Male monosex culture
Males are used for monosex culture because male tilapia grow faster than females. Females use considerable energy in egg production and do not eat when they are incubating eggs. Male monosex culture permits the use of longer culture periods, higher stocking rates and fingerlings of any age. High stocking densities reduce individual growth rates, but yields per unit area are greater. If the growing season can be extended, it should be possible to produce fish weighing one pound (454 grams) or more. Expected survival for all-male culture is 90 percent or greater. A disadvantage of male monosex culture is that female fingerlings are discarded.
The percentage of females mistakenly included in a population of mostly male tilapia affects the maximum attainable size of the original stock in growout. For example, manually sexed T. nilotica fingerlings (90 percent males) stocked at 3,848/acre will cease growing after 5 months when they average about 0.8 pounds (365 grams) because of competition from recruits. If larger fish are desired, females should comprise 4 percent or less of the original stock and predator fish should be included.
The stocking rate for male monosex culture varies from 4,000 to 20,000/ acre or more. At proper feeding rates, densities around 4,000/acre allow the fish to grow rapidly without the need for supplemental aeration. About 6 months are required to produce 500-gram fish from 50-gram fingerlings, with a growth rate of 2.5 grams/day. Total production approaches 2.2 tons/acre. A stocking rate of 8,000/acre is frequently used to achieve yields as high as 4.4 tons/acre. At this stocking rate the daily weight gain will range from 1.5 to 2.0 grams. Culture periods of 200 days or more are needed to produce large fish that weigh close to 500 grams. To produce a 500-gram fish in temperate regions, overwintered fingerlings should weigh roughly 70 to 100 grams and be started as early as possible in the growing season. A stocking rate of 8,000/acre does require nighttime emergency aeration when the standing crop is high.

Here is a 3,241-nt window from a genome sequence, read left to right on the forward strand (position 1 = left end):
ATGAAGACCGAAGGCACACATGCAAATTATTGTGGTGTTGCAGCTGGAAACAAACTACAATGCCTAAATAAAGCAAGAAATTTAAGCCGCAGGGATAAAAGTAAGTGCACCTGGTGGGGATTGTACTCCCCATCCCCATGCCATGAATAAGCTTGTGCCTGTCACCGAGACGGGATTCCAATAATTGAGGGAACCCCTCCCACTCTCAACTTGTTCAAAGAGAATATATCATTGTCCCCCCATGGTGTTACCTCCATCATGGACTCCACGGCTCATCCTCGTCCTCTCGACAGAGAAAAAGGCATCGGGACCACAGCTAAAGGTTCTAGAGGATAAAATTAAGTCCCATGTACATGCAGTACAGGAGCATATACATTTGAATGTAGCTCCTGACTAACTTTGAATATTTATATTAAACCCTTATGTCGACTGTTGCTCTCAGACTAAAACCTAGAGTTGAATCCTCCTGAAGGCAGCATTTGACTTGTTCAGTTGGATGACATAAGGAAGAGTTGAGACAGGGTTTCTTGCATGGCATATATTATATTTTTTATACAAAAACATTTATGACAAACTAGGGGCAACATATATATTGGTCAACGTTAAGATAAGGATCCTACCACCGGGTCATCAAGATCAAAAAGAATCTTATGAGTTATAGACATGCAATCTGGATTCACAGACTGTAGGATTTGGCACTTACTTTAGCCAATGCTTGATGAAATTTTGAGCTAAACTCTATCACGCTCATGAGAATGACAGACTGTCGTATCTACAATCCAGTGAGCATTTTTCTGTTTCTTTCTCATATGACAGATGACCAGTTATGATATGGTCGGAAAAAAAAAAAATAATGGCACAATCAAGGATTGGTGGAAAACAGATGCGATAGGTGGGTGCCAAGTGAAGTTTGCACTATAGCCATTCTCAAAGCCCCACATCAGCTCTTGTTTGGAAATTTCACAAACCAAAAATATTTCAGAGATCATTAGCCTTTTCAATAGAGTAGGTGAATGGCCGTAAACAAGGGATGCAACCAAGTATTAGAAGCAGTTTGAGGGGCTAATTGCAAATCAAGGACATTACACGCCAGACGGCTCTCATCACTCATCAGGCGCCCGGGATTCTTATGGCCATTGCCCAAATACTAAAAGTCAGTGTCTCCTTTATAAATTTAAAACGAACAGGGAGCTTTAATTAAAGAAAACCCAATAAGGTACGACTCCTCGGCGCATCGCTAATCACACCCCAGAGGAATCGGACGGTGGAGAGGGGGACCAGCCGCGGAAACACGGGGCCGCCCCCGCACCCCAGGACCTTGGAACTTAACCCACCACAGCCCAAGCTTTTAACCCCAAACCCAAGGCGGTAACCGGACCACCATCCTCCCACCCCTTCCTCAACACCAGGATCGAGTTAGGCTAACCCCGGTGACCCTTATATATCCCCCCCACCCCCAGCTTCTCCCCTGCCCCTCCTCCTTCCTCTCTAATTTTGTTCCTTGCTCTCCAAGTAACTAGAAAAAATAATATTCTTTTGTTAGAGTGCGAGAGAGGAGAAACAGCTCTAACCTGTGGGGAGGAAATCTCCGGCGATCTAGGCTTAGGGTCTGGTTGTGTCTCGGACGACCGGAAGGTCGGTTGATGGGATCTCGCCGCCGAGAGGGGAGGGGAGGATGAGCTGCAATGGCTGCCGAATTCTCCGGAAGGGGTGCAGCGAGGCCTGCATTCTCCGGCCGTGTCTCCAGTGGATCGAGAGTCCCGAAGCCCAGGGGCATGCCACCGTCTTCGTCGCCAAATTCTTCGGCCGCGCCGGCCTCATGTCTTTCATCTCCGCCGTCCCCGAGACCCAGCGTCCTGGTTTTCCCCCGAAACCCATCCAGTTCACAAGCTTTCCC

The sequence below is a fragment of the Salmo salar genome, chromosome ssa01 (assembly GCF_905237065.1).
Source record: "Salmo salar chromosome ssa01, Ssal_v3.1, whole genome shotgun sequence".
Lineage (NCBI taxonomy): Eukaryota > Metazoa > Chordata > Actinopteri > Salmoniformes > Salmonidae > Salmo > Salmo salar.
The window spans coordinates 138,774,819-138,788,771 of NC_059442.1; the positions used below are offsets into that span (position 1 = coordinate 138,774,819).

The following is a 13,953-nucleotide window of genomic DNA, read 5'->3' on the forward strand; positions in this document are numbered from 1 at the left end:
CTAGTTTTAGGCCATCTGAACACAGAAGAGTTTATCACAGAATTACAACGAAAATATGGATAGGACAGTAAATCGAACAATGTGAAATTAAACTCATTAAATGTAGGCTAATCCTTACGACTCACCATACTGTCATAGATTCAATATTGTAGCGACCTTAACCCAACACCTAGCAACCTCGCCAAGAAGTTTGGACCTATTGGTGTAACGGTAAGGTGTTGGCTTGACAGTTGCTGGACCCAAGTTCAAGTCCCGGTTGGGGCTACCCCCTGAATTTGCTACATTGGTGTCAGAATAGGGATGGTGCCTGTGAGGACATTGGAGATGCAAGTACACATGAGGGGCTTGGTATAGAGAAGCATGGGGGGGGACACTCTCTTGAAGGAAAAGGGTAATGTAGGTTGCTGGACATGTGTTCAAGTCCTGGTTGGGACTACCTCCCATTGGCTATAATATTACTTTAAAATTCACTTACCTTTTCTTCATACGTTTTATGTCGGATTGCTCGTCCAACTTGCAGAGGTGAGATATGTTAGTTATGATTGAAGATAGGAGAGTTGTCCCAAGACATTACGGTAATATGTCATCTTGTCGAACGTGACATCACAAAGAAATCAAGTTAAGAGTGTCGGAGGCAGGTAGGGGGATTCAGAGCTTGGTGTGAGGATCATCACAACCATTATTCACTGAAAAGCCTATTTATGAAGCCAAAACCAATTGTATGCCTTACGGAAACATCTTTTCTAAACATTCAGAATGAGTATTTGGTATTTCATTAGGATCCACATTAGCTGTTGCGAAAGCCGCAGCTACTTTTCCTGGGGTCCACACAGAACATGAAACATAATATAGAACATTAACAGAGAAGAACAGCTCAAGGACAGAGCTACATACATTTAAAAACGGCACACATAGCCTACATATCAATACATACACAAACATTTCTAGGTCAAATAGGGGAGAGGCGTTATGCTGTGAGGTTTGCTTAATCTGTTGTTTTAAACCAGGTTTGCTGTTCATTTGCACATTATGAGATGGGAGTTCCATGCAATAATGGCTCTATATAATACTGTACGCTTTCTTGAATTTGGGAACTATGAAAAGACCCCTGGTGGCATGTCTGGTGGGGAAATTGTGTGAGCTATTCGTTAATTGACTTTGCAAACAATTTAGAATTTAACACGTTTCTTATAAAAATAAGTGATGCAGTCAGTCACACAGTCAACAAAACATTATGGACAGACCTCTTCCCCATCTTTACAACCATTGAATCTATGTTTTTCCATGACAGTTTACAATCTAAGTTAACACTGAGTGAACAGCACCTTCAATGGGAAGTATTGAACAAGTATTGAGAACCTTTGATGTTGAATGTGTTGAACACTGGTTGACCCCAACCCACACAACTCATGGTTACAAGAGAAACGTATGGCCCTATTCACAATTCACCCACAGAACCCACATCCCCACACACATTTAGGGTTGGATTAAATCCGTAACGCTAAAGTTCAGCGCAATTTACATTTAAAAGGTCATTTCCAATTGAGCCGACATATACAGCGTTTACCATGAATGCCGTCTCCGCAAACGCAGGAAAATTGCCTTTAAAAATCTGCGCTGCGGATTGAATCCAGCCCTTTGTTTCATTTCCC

Stocking rates of 12,000 to 20,000/acre have been used in 1.2 to 2.5-acre ponds, but this requires the continuous use of two to four, one-horse power paddlewheel aerators per pond. Yields for a single crop range from 6 to 10 tons/acre.
With optimal temperatures, feeding rates depend on fish size and density. Optimal daily feeding rates for fish of 30,50, 100, 175 and 450 grams are 3.5, 3.0, 2.5, 2.0 and 1.5 percent of body weight, respectively. If densities are high, sub-optimal feeding rates may have to be used to maintain suitable water quality, thereby increasing culture duration.
Tilapia are frequently cultured with other species to take advantage of many natural foods available in ponds and to produce a secondary crop, or to control tilapia recruitment. Polyculture uses a combination of species that have different feeding niches to increase overall production without a corresponding increase in the quantity of supplemental feed. Polyculture can improve water quality by creating a better balance among the microbial communities of the pond, resulting in enhanced production. The disadvantage of polyculture is the special equipment (sorting devices, conveyors, etc.) and extra labor needed to sort the different species at harvest. The role of natural pond foods is less important in the intensive culture of all male populations and may not justify the expense of sorting the various species at harvest.